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Friday, December 9, 2016, 16:36

Stock Connect offers global access

By China Daily

The beginning of this week saw the launch of the stock-trading link –or Stock Connect –between Hong Kong and Shenzhen, a stock market on the Chinese mainland that features most of the country’s technology companies.

Back in November 2014, the Stock Connect between Hong Kong and Shanghai, the largest stock market on the mainland, became operational.

The Shenzhen-Hong Kong Stock Connect is important, first of all, because it marks the completion of a system that synchronizes trading in the three main securities markets in the country. It also helps Chinese investors access the securities markets in other parts of the world.

With more than US$3 trillion in total market capitalization (compared to US$16 trillion in New York), and robust trading (of which around half is by investors from outside), Hong Kong is an important capital market in the world.

The Chinese regulatory authorities must be commended for linking up the two mainland stock markets with a more open and mature market like Hong Kong. This helpsto reform the trading culture in the domestic markets so that it becomes closer to international rules and norms.

Further, the timing for setting up the stock-trading link is also important – for investors to evade some risk in currency exchange and also to avoid putting their all eggs in one basket, meaning the basket that contains the United States dollar and the US market.

At the moment, as ample signs suggest a rally in the US dollar (against all other major currencies) and a rally in American stocks (potentially benefiting from the tax cuts and hike in public infrastructure spending that US president-elect Donald Trump has promised), it may be hard for investors across the world to resist the temptation to convert their money into the greenback.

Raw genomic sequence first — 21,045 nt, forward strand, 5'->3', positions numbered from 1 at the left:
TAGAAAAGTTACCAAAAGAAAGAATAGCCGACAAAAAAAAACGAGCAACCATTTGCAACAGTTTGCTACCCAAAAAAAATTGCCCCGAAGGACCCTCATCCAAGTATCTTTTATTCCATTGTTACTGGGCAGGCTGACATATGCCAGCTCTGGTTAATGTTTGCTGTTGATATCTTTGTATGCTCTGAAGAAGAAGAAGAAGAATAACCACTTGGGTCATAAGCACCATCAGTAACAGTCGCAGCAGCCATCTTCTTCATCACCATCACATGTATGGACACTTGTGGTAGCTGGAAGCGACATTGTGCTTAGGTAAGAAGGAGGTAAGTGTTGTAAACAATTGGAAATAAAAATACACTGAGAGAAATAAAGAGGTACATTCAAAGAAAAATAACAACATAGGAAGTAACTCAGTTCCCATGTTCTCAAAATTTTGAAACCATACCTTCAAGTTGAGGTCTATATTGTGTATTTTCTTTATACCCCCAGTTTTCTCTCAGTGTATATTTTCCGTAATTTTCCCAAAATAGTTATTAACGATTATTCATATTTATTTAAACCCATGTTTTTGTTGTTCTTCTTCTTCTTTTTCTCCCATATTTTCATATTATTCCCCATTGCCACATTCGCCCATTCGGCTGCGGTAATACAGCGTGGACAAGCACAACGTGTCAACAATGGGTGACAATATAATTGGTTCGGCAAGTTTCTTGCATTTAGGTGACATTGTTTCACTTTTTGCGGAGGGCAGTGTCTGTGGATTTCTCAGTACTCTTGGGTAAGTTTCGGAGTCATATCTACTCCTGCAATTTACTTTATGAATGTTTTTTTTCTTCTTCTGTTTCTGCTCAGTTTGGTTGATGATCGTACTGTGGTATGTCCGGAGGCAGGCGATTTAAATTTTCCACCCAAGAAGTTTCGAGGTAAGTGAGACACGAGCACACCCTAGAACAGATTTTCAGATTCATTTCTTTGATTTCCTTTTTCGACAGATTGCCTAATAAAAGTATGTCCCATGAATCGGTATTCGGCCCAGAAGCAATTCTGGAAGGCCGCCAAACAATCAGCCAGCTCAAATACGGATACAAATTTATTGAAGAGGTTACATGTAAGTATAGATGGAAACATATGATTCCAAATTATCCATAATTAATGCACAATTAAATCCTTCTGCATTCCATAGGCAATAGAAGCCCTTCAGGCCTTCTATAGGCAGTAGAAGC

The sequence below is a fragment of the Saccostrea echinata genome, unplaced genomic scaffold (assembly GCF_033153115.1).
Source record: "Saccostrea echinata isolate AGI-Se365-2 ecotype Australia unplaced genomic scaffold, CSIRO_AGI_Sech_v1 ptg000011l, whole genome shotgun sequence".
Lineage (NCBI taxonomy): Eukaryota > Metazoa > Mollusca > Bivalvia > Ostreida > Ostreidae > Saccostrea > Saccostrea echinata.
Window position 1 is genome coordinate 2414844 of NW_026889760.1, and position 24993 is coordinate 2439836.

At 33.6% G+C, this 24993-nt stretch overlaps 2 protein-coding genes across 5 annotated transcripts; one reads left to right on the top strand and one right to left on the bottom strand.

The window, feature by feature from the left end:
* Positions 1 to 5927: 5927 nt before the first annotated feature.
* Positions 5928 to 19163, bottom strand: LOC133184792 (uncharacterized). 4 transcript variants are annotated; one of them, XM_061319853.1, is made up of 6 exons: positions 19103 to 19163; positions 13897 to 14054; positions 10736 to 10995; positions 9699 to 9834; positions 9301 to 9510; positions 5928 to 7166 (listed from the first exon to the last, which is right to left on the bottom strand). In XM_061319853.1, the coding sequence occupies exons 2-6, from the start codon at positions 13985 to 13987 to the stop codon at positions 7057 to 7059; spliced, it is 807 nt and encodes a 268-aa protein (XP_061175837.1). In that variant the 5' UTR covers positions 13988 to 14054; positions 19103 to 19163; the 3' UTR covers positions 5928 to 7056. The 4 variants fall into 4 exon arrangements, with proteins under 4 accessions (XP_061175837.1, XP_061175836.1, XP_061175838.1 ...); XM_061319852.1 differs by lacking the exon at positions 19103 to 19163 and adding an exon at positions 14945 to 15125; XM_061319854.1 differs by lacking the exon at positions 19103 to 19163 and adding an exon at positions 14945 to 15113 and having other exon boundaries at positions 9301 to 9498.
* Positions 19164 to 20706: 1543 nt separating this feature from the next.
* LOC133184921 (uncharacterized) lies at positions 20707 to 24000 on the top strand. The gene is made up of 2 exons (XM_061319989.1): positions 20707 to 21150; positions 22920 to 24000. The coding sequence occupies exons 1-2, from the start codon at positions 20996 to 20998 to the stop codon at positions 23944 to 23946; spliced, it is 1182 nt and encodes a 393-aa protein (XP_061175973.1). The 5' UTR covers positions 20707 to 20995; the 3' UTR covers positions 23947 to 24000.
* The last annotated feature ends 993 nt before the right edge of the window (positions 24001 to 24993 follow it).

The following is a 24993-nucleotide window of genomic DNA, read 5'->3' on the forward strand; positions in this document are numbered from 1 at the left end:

For some time now, China’s foreign exchange reserves and theyuan’s exchange rate against the US dollar have both been on the decline, because the Chinese currency has been used to buylarge volumes of overseas assets.

But the Chinese companies’ overseas buying spree cannot be sustainable, judging from the trend emerging in the US: Assets are becoming more expensive and the government is becoming restrictive.

If the USstock-market rally continues, liquidity will dry up a few months from now, and investors will be forced to give up some of their interests. Many Chinese investors are already talking about the need to deleverage before it is too late.

For them, foreign currencies, especially the US dollar, will become more precious. But the yuan will not become less significant simply because of its falling exchange rate against the US dollar in recent months, because it is still relatively stable against the dollar compared to other currencies.

Both its economic growth rate and currency stability can make China a useful hedge against the US, as Sun Mingchun, chairman and chief investment officer of Hong Kong-based Deepwater Capital, has pointed out.

In case of any instability in the US, either in the dollar or its stock market, investors may find China, especially its freer and more orderly market in Hong Kong, a worthy place to be in – so long as China can maintain a basic balance in its own economic transition.

At least in the foreseeable future, one can be almost certain that China’s three stock markets combined can be a more attractive market than many others.

With Hong Kong’s stock-trading connects with Shanghai and Shenzhen, Chinese investors will not have to exchange all their money into the US dollar at this time of uncertainty, but still chase value in a dollar-denominated market – which is part of Hong Kong’s uniqueness.

This is because, first, the Hong Kong dollar’s exchange rate is pegged to the US dollar and the Hong Kong stock market is a highly international one.

Second, the trading connects with the Chinese mainland do not require investors to exchange their money when they invest in Hong Kong.

Given time, the existing trading connects can easily expand their functionalities by facilitating trades in bonds and international investment funds. In turn, this will make the entire Chinese financial system more open and more agile in correcting its excesses.

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